EVEs can sometimes provide a selective advantage to the individuals in which they are inserted. For example, some protect against infection with related viruses.[8][9] In some mammal groups, including higher primates, retroviral envelope proteins have been exapted to produce a protein that is expressed in the placental syncytiotrophoblast, and is involved in fusion of the cytotrophoblast cells to form the syncytial layer of the placenta. In humans this protein is called syncytin, and is encoded by an endogenous retrovirus called (ERVWE1) on chromosome seven. Remarkably, the capture of syncytin or syncytin-like genes has occurred independently, from different groups of endogenous retroviruses, in diverse mammalian lineages. Distinct, syncytin-like genes have been identified in primates, rodents, lagomorphs, carnivores, and ungulates, with integration dates ranging from 10 to 85 million years ago.[10]

See also[edit]


  1. ^ Taylor, D. J.; J. Bruenn (2009). "The evolution of novel fungal genes from non-retroviral RNA viruses". BMC Biology. 7: 88. doi:10.1186/1741-7007-7-88. PMC 2805616. PMID 20021636.
  2. ^ Koonin, E. (2010). "Taming of the shrewd: novel eukaryotic genes from RNA viruses". BMC Biology. 8: 2. doi:10.1186/1741-7007-8-2. PMC 2823675. PMID 20067611.
  3. ^ a b Katzourakis, Aris; Gifford, Robert J. (18 November 2010). "Endogenous Viral Elements in Animal Genomes". PLOS Genetics. 6 (11): e1001191. doi:10.1371/journal.pgen.1001191. PMC 2987831. PMID 21124940.
  4. ^ Feschotte, Cédric; Gilbert, Clement (March 2012). "Endogenous viruses: insights into viral evolution and impact on host biology" (PDF). Nat Rev Genet. 13 (4): 83–96. doi:10.1038/nrg3199. PMID 22421730.
  5. ^ Mohammad Moniruzzaman, Alaina R. Weinheimer, Carolina A. Martinez-Gutierrez, Frank O. Aylward: Widespread endogenization of giant viruses shapes genomes of green algae. In: nature. 18 November 2020. doi:10.1038/s41586-020-2924-2. See also:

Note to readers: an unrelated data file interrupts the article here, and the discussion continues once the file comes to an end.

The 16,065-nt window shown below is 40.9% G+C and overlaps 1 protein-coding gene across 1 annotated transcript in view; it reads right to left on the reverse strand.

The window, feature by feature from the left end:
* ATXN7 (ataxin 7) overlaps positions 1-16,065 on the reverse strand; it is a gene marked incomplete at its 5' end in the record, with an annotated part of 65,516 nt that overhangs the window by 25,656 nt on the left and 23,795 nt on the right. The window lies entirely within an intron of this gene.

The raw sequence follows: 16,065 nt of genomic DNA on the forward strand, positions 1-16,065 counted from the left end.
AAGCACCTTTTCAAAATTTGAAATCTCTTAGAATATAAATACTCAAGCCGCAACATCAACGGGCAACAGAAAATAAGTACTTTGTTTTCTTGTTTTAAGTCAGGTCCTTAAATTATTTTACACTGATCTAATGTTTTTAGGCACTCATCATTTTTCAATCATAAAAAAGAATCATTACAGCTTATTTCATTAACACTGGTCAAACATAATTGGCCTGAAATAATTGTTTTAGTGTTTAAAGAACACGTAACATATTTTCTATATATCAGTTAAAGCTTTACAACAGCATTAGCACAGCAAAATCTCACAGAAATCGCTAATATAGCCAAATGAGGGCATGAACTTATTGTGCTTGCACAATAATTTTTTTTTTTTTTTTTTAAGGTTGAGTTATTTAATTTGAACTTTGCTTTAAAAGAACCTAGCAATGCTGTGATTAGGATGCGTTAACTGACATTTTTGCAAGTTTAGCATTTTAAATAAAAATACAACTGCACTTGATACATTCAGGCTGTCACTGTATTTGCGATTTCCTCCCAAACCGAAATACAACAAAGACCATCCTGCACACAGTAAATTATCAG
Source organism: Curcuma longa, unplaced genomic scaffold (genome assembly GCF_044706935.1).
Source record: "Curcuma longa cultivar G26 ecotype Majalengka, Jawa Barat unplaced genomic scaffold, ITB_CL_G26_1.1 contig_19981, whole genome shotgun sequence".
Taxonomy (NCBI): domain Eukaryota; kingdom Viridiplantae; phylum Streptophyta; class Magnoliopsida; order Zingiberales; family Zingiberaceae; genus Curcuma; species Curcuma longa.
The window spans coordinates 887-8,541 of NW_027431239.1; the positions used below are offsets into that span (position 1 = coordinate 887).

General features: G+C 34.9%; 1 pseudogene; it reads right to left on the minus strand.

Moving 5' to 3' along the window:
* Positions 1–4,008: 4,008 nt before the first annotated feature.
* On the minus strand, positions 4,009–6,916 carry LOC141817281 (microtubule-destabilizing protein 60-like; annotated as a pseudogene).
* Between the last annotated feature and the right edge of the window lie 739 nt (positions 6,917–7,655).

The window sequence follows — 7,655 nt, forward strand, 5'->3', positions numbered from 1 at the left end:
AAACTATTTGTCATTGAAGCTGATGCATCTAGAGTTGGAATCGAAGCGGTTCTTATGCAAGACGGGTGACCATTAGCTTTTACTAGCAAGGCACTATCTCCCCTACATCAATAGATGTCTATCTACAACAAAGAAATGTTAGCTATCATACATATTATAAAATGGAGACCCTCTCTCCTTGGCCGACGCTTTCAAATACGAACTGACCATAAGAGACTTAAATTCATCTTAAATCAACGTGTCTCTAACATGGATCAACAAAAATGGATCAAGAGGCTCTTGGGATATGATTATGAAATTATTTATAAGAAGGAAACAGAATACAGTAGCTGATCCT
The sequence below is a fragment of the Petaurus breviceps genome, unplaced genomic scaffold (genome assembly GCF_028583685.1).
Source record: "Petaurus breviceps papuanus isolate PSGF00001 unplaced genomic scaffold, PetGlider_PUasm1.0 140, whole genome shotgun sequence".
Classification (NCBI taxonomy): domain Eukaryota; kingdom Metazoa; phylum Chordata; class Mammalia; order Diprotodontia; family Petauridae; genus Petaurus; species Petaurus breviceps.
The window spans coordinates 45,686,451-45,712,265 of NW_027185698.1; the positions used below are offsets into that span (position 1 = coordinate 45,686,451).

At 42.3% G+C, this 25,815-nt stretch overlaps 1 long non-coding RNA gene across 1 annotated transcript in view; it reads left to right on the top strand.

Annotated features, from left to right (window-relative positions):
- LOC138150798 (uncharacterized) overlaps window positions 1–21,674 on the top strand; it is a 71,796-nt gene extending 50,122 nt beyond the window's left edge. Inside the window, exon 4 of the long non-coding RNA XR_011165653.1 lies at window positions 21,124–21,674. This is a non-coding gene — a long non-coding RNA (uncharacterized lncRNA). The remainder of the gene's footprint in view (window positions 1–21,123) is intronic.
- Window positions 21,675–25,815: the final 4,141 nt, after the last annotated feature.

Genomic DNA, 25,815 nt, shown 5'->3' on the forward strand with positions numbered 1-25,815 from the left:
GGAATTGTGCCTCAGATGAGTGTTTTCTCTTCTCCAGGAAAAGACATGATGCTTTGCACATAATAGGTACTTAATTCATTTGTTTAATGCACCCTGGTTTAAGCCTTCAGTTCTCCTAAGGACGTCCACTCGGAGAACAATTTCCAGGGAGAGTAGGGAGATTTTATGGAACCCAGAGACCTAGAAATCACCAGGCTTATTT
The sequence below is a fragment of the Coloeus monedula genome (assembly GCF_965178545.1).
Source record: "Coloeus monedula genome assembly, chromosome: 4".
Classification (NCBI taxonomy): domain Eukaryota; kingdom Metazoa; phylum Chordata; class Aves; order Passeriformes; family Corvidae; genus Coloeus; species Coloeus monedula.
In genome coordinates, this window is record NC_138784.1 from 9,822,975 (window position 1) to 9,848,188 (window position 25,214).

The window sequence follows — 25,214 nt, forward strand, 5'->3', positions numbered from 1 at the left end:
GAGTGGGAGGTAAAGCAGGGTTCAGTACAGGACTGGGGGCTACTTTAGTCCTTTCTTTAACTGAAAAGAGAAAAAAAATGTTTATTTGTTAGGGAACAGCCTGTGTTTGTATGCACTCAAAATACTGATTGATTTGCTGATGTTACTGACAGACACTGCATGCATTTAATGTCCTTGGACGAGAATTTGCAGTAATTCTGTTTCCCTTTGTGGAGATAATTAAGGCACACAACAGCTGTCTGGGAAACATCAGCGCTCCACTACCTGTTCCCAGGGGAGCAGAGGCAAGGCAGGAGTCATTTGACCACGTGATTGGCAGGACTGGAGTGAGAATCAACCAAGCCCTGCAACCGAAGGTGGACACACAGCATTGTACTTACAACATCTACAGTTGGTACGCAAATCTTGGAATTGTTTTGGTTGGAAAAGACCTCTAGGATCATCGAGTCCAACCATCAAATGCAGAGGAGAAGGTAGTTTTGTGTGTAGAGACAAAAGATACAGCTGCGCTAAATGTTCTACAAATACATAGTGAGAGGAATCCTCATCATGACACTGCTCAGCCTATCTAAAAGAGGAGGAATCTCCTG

Kendall Daniels: Lurking in genomic shadows: How giant viruses fuel the evolution of algae. vtnews. SciTechDaily. Source: Viriginia Tech. 18 November 2020
  6. ^ Katzourakis, A.; Tristem M; Pybus O.G.; R.J. Gifford (2007). "Discovery and analysis of the first endogenous lentivirus". Proceedings of the National Academy of Sciences of the United States of America. 104 (15): 6261–6265. doi:10.1073/pnas.0700471104. PMC 1851024. PMID 17384150.
  7. ^ Gilbert, C.; Feschotte C (2010). "Genomic fossils calibrate the long-term evolution of hepadnaviruses". PLOS Biol. 8 (9): e100049. doi:10.1371/journal.pbio.1000495. PMC 2946954. PMID 20927357.
  8. ^ Best, Steve; Tissier, Paul Le; Towers, Greg; Stoye, Jonathan P. (1996). "Positional cloning of the mouse retrovirus restriction gene Fvl". Nature. 382 (6594): 826–829. Bibcode:1996Natur.382..826B. doi:10.1038/382826a0. ISSN 0028-0836. PMID 8752279.
  9. ^ Arnaud, F; Varela, M; Spencer, TE; Palmarini, M (November 2008). "Coevolution of endogenous betaretroviruses of sheep and their host". Cell. Mol. Life Sci. 65 (21): 3422–32. doi:10.1007/s00018-008-8500-9. PMC 4207369. PMID 18818869.
  10. ^ Dupressoir, A.; Lavialle, C.; Heidmann, T. (2012). "From ancestral infectious retroviruses to bona fide cellular genes: role of the captured syncytins in placentation". Placenta. 33 (9): 663–71. doi:10.1016/j.placenta.2012.05.005. PMID 22695103.